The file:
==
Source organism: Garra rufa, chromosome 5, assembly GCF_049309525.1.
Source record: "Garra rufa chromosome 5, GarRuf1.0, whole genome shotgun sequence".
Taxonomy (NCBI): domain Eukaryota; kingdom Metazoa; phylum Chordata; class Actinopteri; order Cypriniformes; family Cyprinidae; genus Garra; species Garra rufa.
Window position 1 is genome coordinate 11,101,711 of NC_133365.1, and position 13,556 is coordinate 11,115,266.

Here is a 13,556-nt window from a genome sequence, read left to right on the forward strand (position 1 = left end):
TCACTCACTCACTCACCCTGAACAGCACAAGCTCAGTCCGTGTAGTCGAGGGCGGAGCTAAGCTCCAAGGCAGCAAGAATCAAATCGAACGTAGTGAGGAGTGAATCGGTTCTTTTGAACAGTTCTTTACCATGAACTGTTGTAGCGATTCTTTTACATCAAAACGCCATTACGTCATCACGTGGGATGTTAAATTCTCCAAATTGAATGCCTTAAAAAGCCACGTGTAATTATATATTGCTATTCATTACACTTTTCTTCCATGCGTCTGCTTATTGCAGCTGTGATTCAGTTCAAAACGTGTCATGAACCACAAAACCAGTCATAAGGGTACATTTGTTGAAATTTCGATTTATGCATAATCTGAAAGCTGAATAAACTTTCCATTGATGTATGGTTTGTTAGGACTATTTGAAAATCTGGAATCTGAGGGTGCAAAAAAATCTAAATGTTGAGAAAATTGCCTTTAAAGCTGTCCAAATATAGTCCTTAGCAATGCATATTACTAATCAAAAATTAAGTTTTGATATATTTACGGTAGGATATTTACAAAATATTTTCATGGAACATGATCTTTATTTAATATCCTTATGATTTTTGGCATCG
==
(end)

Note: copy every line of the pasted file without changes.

Source organism: Garra rufa, chromosome 5, assembly GCF_049309525.1.
Source record: "Garra rufa chromosome 5, GarRuf1.0, whole genome shotgun sequence".
Taxonomy (NCBI): domain Eukaryota; kingdom Metazoa; phylum Chordata; class Actinopteri; order Cypriniformes; family Cyprinidae; genus Garra; species Garra rufa.
Window position 1 is genome coordinate 11,101,711 of NC_133365.1, and position 13,556 is coordinate 11,115,266.

Here is a 13,556-nt window from a genome sequence, read left to right on the forward strand (position 1 = left end):
TCACTCACTCACTCACCCTGAACAGCACAAGCTCAGTCCGTGTAGTCGAGGGCGGAGCTAAGCTCCAAGGCAGCAAGAATCAAATCGAACGTAGTGAGGAGTGAATCGGTTCTTTTGAACAGTTCTTTACCATGAACTGTTGTAGCGATTCTTTTACATCAAAACGCCATTACGTCATCACGTGGGATGTTAAATTCTCCAAATTGAATGCCTTAAAAAGCCACGTGTAATTATATATTGCTATTCATTACACTTTTCTTCCATGCGTCTGCTTATTGCAGCTGTGATTCAGTTCAAAACGTGTCATGAACCACAAAACCAGTCATAAGGGTACATTTGTTGAAATTTCGATTTATGCATAATCTGAAAGCTGAATAAACTTTCCATTGATGTATGGTTTGTTAGGACTATTTGAAAATCTGGAATCTGAGGGTGCAAAAAAATCTAAATGTTGAGAAAATTGCCTTTAAAGCTGTCCAAATATAGTCCTTAGCAATGCATATTACTAATCAAAAATTAAGTTTTGATATATTTACGGTAGGATATTTACAAAATATTTTCATGGAACATGATCTTTATTTAATATCCTTATGATTTTTGGCATCG